Mandy Duncan, Country Manager for Aruba in South Africa
All it takes is one major event or natural disaster to disrupt the way businesses operate, which can ultimately negatively impact productivity and the bottom line. These events can often prevent us from working in our corporate offices, conducting business on the road and confining us to our homes.
However, many of us are ingrained with the concept of traveling to a location to meet with clients, partners, industry associates or collaborate with fellow employees to “get business done” because, let’s face it, there really is no complete replacement for the face-to-face. But in today’s highly connected business world, staying connected doesn’t always require us to be in the same physical space to be engaged, present and productive.
One-way organisations can help their workforce stay productive in the midst of travel restrictions is by providing your workforce with the same corporate access and digital experience they would receive while at the corporate offices. This is critical in South Africa, as many employees do not have access to WiFi or stable internet connections in their homes, never mind other IT infrastructure.
This means that many South African employees can only work while in the office. If we have learned anything in the last few months, it is that this needs to change. It is now essential that companies provide their workforce with corporate office access and digital tools, enabling them to be productive wherever they are.
This starts with having a seamless and secure onramp into corporate resources. Tools such as remote access points paired with secure network access that follows you – no matter where you are – can keep you connected and help you remain competitive when time is money.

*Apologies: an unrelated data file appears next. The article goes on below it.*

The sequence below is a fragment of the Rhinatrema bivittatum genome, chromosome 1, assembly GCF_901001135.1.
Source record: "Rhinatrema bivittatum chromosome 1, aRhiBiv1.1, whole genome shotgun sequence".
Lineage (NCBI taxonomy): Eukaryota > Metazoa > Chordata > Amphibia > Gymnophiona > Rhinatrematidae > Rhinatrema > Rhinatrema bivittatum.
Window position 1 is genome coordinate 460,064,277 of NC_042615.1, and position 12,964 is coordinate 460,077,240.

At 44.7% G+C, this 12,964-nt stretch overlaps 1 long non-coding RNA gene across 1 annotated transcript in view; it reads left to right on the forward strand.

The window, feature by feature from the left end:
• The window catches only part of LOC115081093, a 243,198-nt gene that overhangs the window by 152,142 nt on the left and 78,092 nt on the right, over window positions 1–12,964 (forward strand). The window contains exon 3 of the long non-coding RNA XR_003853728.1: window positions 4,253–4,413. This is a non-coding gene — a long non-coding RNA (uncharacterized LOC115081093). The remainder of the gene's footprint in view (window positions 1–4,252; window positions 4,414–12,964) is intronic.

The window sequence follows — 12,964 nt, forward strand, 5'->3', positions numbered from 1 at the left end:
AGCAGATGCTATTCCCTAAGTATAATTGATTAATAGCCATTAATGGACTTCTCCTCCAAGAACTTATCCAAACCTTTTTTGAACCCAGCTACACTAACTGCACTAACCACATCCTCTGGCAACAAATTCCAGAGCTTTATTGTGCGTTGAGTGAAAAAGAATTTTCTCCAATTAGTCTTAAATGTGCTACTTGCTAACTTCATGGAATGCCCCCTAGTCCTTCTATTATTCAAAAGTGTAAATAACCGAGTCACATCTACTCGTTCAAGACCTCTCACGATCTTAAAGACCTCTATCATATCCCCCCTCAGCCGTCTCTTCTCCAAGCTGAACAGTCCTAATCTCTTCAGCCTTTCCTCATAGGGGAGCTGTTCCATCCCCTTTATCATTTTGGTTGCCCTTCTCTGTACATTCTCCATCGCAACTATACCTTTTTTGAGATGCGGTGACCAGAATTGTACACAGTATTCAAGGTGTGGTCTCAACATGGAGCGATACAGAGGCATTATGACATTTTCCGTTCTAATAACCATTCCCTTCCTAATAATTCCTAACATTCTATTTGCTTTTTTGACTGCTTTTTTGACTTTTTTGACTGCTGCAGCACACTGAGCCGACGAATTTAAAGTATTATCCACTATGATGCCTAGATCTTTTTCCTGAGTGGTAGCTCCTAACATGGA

Technology really has come a long way and companies, like Aruba, have created hardware and software solutions that extend the corporate employee experience to anywhere they choose to be productive. Employees today have a wealth of remote working options that they can employ when the need arises, such as remote access points or RAPs.
RAPs come preconfigured, so any employee can simply plug in to any existing Internet connection and they’re ready to work as if they were inside the office. IT departments can securely extend the corporate enterprise network to every remote employee to easily overcome common issues, such as having to repeatedly login and authenticate in order to access applications, that make traditional remote networking painful.
Another benefit is that RAPs support centralised management of data, voice and video applications, including wired voice over IP desk phones, printers and other IoT devices. In South Africa digital skills are scarce, which has made many companies hesitant to go fully digital.
Businesses must understand that implementing a new digital solution will require some level of training on on-ramping for employees. At Aruba, we have made this process as simple as possible. And since most employees don’t have a degree in IT, RAPs are simple for any employee to power up since they’re essentially plug-and-play, meaning that anyone, even those with a limited tech background, can get connected and stay productive at this time.
No matter the reason behind an organisation’s decision to implement a remote working protocol, the fact is that technology advancements are helping to bridge the digital and physical worlds. In other words, experiences that were once only thought possible through in-person interaction can now be had without physically being in the same room.
When combined with skyrocketing costs, associated productivity loss from travel, as well as the physical and mental fatigue that comes with navigating airports and juggling time zones, many organisations are re-thinking the possibilities around remote working simply because the technology is now capable of delivering an experience very similar to that of in-person interaction to the point where many of the benefits of the daily commute into the corporate offices and longer haul travel for business may no longer be worth it.